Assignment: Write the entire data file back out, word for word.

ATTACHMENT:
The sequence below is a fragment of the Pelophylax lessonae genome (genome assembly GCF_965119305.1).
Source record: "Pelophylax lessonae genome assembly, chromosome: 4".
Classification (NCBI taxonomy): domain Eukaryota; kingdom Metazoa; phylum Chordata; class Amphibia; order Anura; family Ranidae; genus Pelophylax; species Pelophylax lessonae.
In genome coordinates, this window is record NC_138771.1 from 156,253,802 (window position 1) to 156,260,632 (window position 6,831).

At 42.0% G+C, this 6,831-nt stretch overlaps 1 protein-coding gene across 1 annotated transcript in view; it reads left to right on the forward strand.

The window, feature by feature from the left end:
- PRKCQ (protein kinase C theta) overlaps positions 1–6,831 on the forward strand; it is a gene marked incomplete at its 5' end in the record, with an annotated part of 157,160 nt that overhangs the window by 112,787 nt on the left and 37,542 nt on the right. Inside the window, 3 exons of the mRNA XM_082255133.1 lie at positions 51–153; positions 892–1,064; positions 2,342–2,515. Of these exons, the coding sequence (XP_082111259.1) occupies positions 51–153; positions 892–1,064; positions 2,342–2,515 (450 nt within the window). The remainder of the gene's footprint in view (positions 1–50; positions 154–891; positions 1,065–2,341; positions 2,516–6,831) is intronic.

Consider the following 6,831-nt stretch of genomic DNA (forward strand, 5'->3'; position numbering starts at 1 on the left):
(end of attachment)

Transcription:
The sequence below is a fragment of the Pelophylax lessonae genome (genome assembly GCF_965119305.1).
Source record: "Pelophylax lessonae genome assembly, chromosome: 4".
Classification (NCBI taxonomy): domain Eukaryota; kingdom Metazoa; phylum Chordata; class Amphibia; order Anura; family Ranidae; genus Pelophylax; species Pelophylax lessonae.
In genome coordinates, this window is record NC_138771.1 from 156,253,802 (window position 1) to 156,260,632 (window position 6,831).

At 42.0% G+C, this 6,831-nt stretch overlaps 1 protein-coding gene across 1 annotated transcript in view; it reads left to right on the forward strand.

The window, feature by feature from the left end:
- PRKCQ (protein kinase C theta) overlaps positions 1–6,831 on the forward strand; it is a gene marked incomplete at its 5' end in the record, with an annotated part of 157,160 nt that overhangs the window by 112,787 nt on the left and 37,542 nt on the right. Inside the window, 3 exons of the mRNA XM_082255133.1 lie at positions 51–153; positions 892–1,064; positions 2,342–2,515. Of these exons, the coding sequence (XP_082111259.1) occupies positions 51–153; positions 892–1,064; positions 2,342–2,515 (450 nt within the window). The remainder of the gene's footprint in view (positions 1–50; positions 154–891; positions 1,065–2,341; positions 2,516–6,831) is intronic.

Consider the following 6,831-nt stretch of genomic DNA (forward strand, 5'->3'; position numbering starts at 1 on the left):